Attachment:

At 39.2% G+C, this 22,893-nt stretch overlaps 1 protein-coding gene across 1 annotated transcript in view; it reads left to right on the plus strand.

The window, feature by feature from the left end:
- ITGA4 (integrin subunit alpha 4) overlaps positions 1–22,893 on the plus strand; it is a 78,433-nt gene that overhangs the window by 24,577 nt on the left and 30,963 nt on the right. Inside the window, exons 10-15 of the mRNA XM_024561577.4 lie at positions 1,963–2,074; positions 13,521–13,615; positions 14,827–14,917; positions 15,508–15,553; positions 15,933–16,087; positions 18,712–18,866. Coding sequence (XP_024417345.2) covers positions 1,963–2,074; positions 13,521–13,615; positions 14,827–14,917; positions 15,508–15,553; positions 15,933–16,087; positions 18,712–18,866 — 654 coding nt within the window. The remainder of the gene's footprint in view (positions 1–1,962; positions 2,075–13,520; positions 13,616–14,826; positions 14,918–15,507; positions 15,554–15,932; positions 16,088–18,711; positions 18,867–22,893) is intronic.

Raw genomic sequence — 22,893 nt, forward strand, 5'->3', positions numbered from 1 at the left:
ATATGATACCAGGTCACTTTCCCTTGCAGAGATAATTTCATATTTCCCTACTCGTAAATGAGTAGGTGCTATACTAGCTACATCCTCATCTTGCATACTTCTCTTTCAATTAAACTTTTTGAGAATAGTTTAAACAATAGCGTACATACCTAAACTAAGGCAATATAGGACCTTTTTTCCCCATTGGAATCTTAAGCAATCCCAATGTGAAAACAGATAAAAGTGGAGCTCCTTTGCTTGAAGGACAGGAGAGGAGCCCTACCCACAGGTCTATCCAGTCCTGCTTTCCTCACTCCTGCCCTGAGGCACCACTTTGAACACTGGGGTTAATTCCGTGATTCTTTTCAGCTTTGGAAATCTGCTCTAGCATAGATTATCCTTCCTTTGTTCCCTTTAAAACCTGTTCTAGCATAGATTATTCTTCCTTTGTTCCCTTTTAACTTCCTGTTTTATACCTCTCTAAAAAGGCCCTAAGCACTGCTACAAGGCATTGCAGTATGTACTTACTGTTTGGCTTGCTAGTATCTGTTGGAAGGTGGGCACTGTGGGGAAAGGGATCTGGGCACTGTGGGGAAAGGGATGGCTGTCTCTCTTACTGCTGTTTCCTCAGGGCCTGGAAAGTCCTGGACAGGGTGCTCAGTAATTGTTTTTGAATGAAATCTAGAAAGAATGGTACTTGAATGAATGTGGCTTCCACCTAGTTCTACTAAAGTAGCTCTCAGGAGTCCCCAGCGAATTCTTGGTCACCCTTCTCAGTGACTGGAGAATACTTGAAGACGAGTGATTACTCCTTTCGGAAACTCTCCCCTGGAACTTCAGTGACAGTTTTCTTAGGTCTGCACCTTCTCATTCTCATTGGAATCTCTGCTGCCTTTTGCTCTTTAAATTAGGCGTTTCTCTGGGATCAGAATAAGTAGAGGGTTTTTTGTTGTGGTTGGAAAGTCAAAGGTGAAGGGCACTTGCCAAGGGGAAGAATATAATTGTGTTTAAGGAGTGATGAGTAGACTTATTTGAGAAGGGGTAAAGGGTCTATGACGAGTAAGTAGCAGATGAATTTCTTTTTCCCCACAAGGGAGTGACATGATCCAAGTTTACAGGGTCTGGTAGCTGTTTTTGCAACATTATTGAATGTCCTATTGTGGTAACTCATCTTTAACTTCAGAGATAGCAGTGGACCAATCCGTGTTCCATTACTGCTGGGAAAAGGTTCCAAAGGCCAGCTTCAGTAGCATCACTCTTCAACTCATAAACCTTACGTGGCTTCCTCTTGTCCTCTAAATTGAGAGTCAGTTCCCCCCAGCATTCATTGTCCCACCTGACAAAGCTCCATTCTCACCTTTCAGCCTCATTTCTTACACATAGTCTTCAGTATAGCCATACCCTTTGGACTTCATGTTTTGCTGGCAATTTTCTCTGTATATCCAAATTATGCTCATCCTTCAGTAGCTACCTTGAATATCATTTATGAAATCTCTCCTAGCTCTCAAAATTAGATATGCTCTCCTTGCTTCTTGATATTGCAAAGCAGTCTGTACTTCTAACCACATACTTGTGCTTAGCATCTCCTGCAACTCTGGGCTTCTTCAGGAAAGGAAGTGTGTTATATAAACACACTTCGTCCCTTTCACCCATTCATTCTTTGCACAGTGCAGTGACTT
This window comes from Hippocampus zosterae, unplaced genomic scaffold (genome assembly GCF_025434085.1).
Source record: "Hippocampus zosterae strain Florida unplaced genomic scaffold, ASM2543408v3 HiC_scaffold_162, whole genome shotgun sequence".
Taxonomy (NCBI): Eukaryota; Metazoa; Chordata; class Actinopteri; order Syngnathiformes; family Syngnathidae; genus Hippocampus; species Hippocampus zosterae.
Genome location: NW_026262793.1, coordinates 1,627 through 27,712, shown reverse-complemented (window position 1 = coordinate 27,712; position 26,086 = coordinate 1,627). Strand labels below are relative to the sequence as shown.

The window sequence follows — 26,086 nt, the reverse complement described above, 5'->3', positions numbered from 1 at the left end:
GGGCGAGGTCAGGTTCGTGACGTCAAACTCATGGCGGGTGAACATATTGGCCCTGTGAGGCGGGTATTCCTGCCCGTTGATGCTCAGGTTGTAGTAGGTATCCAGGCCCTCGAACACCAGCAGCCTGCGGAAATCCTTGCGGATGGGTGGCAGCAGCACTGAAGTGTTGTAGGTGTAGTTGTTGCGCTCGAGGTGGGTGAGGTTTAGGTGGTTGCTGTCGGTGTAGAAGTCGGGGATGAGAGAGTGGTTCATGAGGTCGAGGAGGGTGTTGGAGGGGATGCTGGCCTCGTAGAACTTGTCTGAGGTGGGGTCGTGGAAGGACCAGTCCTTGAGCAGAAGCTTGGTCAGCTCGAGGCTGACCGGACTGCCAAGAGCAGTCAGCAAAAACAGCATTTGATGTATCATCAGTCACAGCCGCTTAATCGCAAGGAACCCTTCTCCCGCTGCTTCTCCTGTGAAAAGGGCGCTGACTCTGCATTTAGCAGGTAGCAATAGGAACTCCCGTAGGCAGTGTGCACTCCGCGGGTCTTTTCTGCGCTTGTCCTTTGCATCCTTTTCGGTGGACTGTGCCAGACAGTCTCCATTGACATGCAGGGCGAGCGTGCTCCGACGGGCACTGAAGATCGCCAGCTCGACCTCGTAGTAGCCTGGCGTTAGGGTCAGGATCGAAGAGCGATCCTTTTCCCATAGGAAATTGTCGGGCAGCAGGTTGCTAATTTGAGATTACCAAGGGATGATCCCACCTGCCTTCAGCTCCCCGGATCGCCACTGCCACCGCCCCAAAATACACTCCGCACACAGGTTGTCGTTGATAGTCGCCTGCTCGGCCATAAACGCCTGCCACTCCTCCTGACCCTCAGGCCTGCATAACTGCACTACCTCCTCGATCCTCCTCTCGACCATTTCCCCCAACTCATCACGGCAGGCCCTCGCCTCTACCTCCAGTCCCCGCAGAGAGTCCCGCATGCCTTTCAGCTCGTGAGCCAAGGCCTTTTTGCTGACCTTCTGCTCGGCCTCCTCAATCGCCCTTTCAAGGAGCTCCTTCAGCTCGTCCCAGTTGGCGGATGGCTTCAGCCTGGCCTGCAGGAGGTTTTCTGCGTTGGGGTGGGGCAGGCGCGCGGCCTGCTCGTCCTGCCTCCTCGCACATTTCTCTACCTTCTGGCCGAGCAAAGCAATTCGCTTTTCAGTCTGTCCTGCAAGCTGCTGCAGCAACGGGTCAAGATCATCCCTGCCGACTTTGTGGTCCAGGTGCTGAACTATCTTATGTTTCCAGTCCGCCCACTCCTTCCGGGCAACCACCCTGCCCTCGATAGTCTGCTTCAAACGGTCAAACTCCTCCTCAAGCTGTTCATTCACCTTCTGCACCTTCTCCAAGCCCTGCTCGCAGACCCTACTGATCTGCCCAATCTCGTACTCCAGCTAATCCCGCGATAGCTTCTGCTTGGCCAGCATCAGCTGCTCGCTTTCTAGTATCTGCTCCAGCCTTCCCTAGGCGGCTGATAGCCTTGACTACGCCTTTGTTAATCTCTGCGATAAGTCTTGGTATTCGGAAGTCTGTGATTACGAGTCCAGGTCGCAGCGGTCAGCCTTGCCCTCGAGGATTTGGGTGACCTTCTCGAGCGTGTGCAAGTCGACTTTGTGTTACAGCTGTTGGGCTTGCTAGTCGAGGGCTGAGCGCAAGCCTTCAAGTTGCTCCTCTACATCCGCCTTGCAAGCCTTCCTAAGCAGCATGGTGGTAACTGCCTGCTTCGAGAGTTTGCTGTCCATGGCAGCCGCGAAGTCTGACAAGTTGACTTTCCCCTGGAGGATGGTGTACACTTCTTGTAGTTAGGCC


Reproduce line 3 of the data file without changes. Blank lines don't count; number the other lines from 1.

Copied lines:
- ITGA4 (integrin subunit alpha 4) overlaps positions 1–22,893 on the plus strand; it is a 78,433-nt gene that overhangs the window by 24,577 nt on the left and 30,963 nt on the right. Inside the window, exons 10-15 of the mRNA XM_024561577.4 lie at positions 1,963–2,074; positions 13,521–13,615; positions 14,827–14,917; positions 15,508–15,553; positions 15,933–16,087; positions 18,712–18,866. Coding sequence (XP_024417345.2) covers positions 1,963–2,074; positions 13,521–13,615; positions 14,827–14,917; positions 15,508–15,553; positions 15,933–16,087; positions 18,712–18,866 — 654 coding nt within the window. The remainder of the gene's footprint in view (positions 1–1,962; positions 2,075–13,520; positions 13,616–14,826; positions 14,918–15,507; positions 15,554–15,932; positions 16,088–18,711; positions 18,867–22,893) is intronic.